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Torts
John Marshall Law School, Chicago
Chanbonpin, Kim D.

TORTS
CHANBONPIN
FALL 2012
 
 TORT REMEDIES
·    Types of Damages
o  Nominal – symbolic damages symbolizing yes the plaintiff has been injured, saying there was a tort that the plaintiff was a victim of. Plaintiff had a cause of action even though the damages were nominal. ARE NOT AWARDABLE IN NEGLIGENCE CLAIMS.
o  Compensatory
§ Special Damages at General Damages
§ Compensatory damages that will not be awarded without proof of pecuniary loss include:
·    Harm to property
·    Harm to earning capacity
·    Creation of Liabilities
§ law should provide a remedy for an injury
§ Special Damages – monetary
·    Cost of hospital care, rehab, medical supplies, ambulance service
·    Past and future medical expenses
§ In calculating future damages
·    Present Value Analysis (methods)
o  Inflate discount rate
o  Real interest method
o  Total offset method – interest v inflation cancel each other out so just give an award
·    Don’t want to over compensate the plaintiff because you have to take into account interest rates – money makes money
·    But also have to take into account inflation that the money today won’t be worth as much in the future
§ General Damages – Pain and Suffering 
·    Pain and suffering
·    Non-economic damages
·    Non-pecuniary damages
·    Compensatory damages that may be awarded without proof of pecuniary loss include compensation for:
o  Bodily harm
o  Emotional distress
o  Punitive – designed to achieve punish tortfeasor and deterrence
·    Wry v. Dial – Compensatory Damages
o  Plaintiff injured in car accident caused by defendant, had major injuries and awarded 3.5 million in damages due to extensive injuries and pain and suffering caused
·    Grimshaw v Ford Motor Co – Punitive damages
o  Ford purposely put car on market even though they knew it was faulty and Grimshaw was awarded huge reward for call malfunctioning causing an accident and injury
o  To prevent Ford from engaging in this kind of practice again and ensuring they put consumer safety first
 
INTENT
·    The person who acts either
o  Consciously desires the physical result of his act, whatever the likelihood of that result happening from his conduct; or
o  Knows that the result is substantially certain to follow from his conduct, whatever his desire
·    Garratt v Daily
o  Boy pulled lawn chair from under Garratt causing her harm
o  Trial court found no intent to commit battery, on appeal case was remanded and confirmed by supreme court that boy could know that Garratt was going to sit in the chair and she would fall and may injure herself as a result
o  The mere absence to injure the plaintiff or just to play a joke does not dissolves ones liability
·    McGuire v. Almy
o  Defendant was a lunatic that hit plaintiff in the head with a wooden leg and injured her
o  She had warned them previously that if they came closer she would hit them
o  Court found defendant liable because she knew that striking her would injure her as previously stated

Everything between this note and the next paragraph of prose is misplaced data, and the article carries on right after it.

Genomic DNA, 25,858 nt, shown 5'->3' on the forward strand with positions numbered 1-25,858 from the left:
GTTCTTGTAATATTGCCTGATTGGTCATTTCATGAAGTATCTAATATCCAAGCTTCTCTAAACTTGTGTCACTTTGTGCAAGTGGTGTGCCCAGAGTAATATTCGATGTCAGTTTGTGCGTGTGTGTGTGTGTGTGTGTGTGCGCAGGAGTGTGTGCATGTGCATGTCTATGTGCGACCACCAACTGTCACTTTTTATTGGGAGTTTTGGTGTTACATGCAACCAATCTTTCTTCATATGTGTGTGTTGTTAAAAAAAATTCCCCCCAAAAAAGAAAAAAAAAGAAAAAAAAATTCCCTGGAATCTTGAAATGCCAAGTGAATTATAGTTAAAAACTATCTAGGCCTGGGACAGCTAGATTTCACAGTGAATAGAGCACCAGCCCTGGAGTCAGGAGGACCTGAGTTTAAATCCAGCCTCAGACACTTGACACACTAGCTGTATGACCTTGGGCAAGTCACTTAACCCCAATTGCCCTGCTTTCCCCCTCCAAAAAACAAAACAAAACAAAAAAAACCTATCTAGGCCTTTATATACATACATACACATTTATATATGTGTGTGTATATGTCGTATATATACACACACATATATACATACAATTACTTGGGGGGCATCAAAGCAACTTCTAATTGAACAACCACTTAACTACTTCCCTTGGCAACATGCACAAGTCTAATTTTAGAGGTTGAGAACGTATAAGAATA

o  an insane person is just as liable as a sane person for intentional torts, and must make compensation for their injuries to people
o  The rule that insane people are liable for their actions is the same rule that applies to children, children are also liable for their actions in torts
BATTERY
·    Actor liable for battery if
o  He acts intending to cause a harmful or offensive contact with the person of the other or a third person, or an imminent apprehension of such contact AND
o  a harmful or offensive contact with the person of the other directly or indirectly occurs
o  (to plaintiff or a third party)
·    Touching does not have to be tactile touching, can include poisoning or placing a trap wire on the ground etc.
·    Offensive touc

nd injured as a result of defendant shooting the gun, he is still liable even though he did not intend to shoot the plaintiff – transferred intent
·    Transferred intent would still find A liable even if in open baring waste land and A had no reason to believe that anybody else might be present
·    The law takes into account context, e.g a party they know that there will be contact and touching between two people even without consent
o  Difference between the case where the piano professor stroked his finger across lady`s back very lightly but caused serious harm and had to have her rib removed, she did not consent to the touching and it was not a situation where touching would result for the context of their case
 
FALSE IMPRISONMENT
·    Actor liable for false imprisonment if:
o  Acts intending to confine the other or a third person within boundaries fixed by the actor: and
o  His act directly or indirectly results in such a confinement of the other; and
o  The other is conscious of the confinement or is harmed by it
·    False imprisonment is used so that people can enjoy their freedom to move around and so that they cannot be constrained.
·    Dupler v. Seubert
o  Plaintiff was confined at work by her employers who refused to let her leave even after the work day was over
o  Blocks door, escorts to washroom, makes her sit down etc.
o  The right to confine an employee also has to be reasonable in time and sense
§ Paying the employee is not sufficient defense in detaining an employee